In contrast to our findings, sofosbuvir was found to decrease hospitalization in the study of Bozorgmehr et al. This discrepancy may be the result of various disease severity among participants; while patients in the trial by Bozorgmehr et al. had moderate COVID-19, our participants had mild COVID-19 [9]. Additionally, none of these patients required ICU care in this trial, which was consistent with our data. Assessing the impact of sofosbuvir, daclatasvir, and ribavirin on COVID-19 hospitalized patients, Abbaspour et al. found no difference between the case and control groups in terms of the frequency of ICU admissions or the frequency of fatalities [12]. The results of their study agreed with those of ours. Eslami et al. assessed the impact of sofosbuvir/daclatasvir in COVID-19 patients and found that the intervention group’s ICU stay was shorter than that of the control group. These results did not correspond to our findings [13]. The difference between the two studies could be explained by the fact that, in contrast to Islami et al.’s study, we assessed sofosbuvir’s impact on COVID-19 outpatients.

Additionally, Islami et al. assessed the impact of 600 mg of ribavirin (control group) in comparison to 600 mg of sofosbuvir and 60 mg of daclatasvir (intervention group) while we examined the impact of sofosbuvir versus placebo.

Additionally, similar to our study, Rouzbeh et al. assessed the impact of sofosbuvir and daclatasvir in the outpatient’s treatment of COVID-19 compared to the control group and found that the frequency of hospitalization was not statistically significant between the two groups [14]. Sayad et al. assessed the effectiveness of sofosbuvir/velpatasvir in patients with COVID-19 compared to standard care and found no significant difference in the time of symptom improvement and length of hospital stay compared to the control group; this study is also consistent with our findings [15]. Additionally, Simons et al. analyzed the effectiveness of sofosbuvir/daclatasvir for the treatment of COVID-19 and found that the intervention group’s rate of symptom improvement after 14 days was higher, which was inconsistent with our findings [16]. The fact that we looked at COVID-19 individuals who were outpatients rather than hospitalized may be the reason for various results. Zein et al. performed a meta-analysis on the effectiveness of sofosbuvir and daclatasvir in COVID-19 patients and found that these drugs reduced mortality and the requirement for hospitalization in intensive care units [17]. The difference between Zein’s study and ours appears to be that in Zein’s study, most of the patients had COVID-19 that was moderate to severe, and the severity in a small number of these patients was unclear, but in our study, all of the patients who had COVID-19 had mild severity.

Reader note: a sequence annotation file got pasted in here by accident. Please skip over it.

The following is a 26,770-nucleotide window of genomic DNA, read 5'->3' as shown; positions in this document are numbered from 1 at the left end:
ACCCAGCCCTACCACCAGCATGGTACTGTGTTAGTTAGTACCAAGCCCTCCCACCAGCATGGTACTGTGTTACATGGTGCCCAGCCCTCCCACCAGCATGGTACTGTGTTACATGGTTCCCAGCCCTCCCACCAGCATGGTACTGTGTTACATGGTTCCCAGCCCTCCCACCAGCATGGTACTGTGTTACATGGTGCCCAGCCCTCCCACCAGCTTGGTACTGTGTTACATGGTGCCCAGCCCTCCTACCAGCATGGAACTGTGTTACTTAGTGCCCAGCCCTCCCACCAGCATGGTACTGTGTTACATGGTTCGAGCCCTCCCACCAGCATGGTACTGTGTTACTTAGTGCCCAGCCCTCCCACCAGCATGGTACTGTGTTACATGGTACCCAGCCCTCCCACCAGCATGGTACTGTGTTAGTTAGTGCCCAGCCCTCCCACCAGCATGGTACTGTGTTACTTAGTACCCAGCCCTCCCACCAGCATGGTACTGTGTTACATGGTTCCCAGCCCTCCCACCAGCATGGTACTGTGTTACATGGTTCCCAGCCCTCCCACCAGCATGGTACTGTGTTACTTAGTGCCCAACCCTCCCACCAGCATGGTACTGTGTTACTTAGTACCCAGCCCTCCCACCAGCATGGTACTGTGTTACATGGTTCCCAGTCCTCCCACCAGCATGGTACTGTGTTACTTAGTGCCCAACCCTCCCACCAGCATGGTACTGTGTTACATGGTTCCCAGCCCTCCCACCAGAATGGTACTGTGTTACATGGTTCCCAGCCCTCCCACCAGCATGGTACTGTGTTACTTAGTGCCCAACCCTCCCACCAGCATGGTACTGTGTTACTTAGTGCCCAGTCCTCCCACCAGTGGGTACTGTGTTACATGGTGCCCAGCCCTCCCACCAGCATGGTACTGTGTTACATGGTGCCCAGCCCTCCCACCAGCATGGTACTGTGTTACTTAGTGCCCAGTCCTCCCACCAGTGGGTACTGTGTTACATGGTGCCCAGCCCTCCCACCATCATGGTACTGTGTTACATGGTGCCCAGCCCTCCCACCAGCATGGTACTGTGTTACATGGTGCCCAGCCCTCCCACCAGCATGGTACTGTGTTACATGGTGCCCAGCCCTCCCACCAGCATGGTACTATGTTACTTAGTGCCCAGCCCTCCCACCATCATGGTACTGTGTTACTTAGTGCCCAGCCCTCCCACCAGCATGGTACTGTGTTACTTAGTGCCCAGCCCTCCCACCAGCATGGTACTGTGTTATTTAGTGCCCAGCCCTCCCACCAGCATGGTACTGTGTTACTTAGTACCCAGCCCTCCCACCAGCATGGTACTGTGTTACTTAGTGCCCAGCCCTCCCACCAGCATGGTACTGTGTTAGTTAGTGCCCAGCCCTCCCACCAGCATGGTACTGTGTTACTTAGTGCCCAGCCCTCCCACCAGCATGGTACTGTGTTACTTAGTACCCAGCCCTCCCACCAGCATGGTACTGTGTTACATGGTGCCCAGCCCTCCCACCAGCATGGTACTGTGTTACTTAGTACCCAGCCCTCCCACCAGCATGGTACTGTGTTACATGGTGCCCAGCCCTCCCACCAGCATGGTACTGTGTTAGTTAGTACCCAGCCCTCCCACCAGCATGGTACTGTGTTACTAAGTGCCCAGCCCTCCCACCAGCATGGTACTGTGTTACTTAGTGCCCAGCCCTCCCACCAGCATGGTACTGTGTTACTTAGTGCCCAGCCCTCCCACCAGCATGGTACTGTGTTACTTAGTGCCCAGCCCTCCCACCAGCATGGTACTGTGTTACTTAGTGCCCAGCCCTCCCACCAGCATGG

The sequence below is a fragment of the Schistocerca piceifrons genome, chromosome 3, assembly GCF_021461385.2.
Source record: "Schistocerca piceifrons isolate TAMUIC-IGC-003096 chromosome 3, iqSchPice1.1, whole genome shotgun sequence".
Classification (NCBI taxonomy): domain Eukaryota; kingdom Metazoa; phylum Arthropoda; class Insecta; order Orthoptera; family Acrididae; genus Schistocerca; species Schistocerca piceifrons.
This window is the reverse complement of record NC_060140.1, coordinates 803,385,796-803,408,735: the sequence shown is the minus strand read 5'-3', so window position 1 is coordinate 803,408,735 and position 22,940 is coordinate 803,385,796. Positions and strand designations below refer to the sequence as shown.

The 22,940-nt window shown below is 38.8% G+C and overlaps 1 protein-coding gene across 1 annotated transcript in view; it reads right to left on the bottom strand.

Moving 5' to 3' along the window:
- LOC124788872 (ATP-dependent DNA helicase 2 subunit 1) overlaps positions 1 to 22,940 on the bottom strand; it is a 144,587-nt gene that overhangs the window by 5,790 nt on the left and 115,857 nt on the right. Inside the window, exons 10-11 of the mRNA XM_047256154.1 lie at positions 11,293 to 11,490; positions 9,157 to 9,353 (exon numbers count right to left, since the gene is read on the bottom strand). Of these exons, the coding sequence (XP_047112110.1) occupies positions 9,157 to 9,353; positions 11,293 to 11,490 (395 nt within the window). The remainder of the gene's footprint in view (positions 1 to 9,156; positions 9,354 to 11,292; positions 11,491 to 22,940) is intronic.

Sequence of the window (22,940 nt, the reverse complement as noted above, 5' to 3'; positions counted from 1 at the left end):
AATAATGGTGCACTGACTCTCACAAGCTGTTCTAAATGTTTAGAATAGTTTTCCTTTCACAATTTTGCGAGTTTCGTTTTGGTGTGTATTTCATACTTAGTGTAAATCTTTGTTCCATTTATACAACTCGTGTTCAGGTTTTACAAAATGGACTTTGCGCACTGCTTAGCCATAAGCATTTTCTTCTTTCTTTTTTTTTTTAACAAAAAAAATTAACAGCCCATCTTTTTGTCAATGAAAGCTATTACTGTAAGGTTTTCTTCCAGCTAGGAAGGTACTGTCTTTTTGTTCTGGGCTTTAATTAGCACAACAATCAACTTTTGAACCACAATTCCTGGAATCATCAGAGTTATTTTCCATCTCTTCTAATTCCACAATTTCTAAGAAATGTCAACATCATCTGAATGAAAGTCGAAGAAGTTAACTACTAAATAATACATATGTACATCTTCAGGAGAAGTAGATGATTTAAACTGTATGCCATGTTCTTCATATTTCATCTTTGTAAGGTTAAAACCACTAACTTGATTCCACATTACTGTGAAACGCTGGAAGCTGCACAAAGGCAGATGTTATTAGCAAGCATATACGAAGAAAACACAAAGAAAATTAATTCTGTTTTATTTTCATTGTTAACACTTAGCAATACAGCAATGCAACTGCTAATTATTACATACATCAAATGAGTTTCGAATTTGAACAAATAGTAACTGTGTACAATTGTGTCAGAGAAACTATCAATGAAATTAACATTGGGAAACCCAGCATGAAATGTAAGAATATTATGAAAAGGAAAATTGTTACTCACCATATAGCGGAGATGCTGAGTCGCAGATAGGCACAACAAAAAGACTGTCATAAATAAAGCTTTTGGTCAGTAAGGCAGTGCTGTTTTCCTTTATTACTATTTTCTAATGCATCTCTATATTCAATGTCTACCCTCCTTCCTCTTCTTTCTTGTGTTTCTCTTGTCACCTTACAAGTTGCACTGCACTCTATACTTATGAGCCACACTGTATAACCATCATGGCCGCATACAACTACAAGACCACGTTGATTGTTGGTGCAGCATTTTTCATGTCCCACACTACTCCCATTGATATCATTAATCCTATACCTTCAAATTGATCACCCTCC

The results of our study revealed that sofosbuvir as an antiviral drug alone cannot significantly affect the recovery process of outpatients with mild COVID-19. Given that our study was performed on mild COVID-19 patients, further studies are suggested to investigate and analyze the effectiveness of the drug on patients who are in the severe phase of the disease.


This article was extracted from the thesis prepared by Dr Mahtab Moinpour. We thank the staff of 17 Shahrivar Ahvaz Health Center and Aburaihan Pharmaceutical Company.

Conflict of Interest

There is no conflict of interest.

Therapeutic Effect of Sofosbuvir on Outpatients with COVID-19

Haddadzadeh Shoushtari M, et al.



Figure 1. Grouping and random allocation of the patients into two control and intervention groups based on the entry and exit criteria

Haddadzadeh Shoushtari M, et al.

Therapeutic Effect of Sofosbuvir on Outpatients with COVID-19



Table 1. Comparison of the Baseline Characteristics between the Groups


Control group

Intervention group


Age (year)




History of cigarette and waterpipe smoking

13(7.1 %)






56 (31.1%)

124 (68.9%)

106 (58.9%)

74 (41.1%)










Therapeutic Effect of Sofosbuvir on Outpatients with COVID-19

Haddadzadeh Shoushtari M, et al.



Table 2. Comparison of the Frequency of the First Presented Clinical Symptom between the Two Groups












Sore throat












Table 3. Comparison of Clinical Outcome between the Two Groups








Mean days of the presence of symptoms




Mean days of hospitalization




Frequency of the need for hospitalization

Haddadzadeh Shoushtari M, et al.

Therapeutic Effect of Sofosbuvir on Outpatients with COVID-19




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Therapeutic Effect of Sofosbuvir on Outpatients with COVID-19

Haddadzadeh Shoushtari M, et al.